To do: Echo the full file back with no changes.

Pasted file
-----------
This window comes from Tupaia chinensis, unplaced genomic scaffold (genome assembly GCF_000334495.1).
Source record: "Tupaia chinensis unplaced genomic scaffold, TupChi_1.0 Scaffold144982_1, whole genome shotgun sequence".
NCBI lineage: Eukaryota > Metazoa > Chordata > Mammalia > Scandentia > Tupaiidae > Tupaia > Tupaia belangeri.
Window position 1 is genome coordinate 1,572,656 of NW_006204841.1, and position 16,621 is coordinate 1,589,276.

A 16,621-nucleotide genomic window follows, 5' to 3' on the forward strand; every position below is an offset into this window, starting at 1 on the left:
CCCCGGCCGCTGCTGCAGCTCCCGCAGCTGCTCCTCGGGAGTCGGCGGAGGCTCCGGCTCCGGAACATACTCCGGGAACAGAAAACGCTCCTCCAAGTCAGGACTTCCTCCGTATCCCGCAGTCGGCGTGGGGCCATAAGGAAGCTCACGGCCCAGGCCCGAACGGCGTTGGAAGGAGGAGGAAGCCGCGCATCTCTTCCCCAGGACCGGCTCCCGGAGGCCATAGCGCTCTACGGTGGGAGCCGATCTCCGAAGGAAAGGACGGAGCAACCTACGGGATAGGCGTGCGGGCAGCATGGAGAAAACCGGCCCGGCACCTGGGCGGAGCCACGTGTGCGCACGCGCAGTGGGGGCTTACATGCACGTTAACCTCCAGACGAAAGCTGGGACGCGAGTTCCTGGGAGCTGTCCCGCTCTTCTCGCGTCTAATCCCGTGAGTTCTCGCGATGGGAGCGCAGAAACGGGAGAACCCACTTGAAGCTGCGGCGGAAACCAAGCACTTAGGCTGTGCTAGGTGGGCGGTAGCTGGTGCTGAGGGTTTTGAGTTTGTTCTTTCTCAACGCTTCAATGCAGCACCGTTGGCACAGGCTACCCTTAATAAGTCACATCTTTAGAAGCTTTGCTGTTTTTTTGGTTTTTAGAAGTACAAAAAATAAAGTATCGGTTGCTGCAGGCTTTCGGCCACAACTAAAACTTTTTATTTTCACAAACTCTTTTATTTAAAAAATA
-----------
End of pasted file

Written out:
This window comes from Tupaia chinensis, unplaced genomic scaffold (genome assembly GCF_000334495.1).
Source record: "Tupaia chinensis unplaced genomic scaffold, TupChi_1.0 Scaffold144982_1, whole genome shotgun sequence".
NCBI lineage: Eukaryota > Metazoa > Chordata > Mammalia > Scandentia > Tupaiidae > Tupaia > Tupaia belangeri.
Window position 1 is genome coordinate 1,572,656 of NW_006204841.1, and position 16,621 is coordinate 1,589,276.

A 16,621-nucleotide genomic window follows, 5' to 3' on the forward strand; every position below is an offset into this window, starting at 1 on the left:
CCCCGGCCGCTGCTGCAGCTCCCGCAGCTGCTCCTCGGGAGTCGGCGGAGGCTCCGGCTCCGGAACATACTCCGGGAACAGAAAACGCTCCTCCAAGTCAGGACTTCCTCCGTATCCCGCAGTCGGCGTGGGGCCATAAGGAAGCTCACGGCCCAGGCCCGAACGGCGTTGGAAGGAGGAGGAAGCCGCGCATCTCTTCCCCAGGACCGGCTCCCGGAGGCCATAGCGCTCTACGGTGGGAGCCGATCTCCGAAGGAAAGGACGGAGCAACCTACGGGATAGGCGTGCGGGCAGCATGGAGAAAACCGGCCCGGCACCTGGGCGGAGCCACGTGTGCGCACGCGCAGTGGGGGCTTACATGCACGTTAACCTCCAGACGAAAGCTGGGACGCGAGTTCCTGGGAGCTGTCCCGCTCTTCTCGCGTCTAATCCCGTGAGTTCTCGCGATGGGAGCGCAGAAACGGGAGAACCCACTTGAAGCTGCGGCGGAAACCAAGCACTTAGGCTGTGCTAGGTGGGCGGTAGCTGGTGCTGAGGGTTTTGAGTTTGTTCTTTCTCAACGCTTCAATGCAGCACCGTTGGCACAGGCTACCCTTAATAAGTCACATCTTTAGAAGCTTTGCTGTTTTTTTGGTTTTTAGAAGTACAAAAAATAAAGTATCGGTTGCTGCAGGCTTTCGGCCACAACTAAAACTTTTTATTTTCACAAACTCTTTTATTTAAAAAATA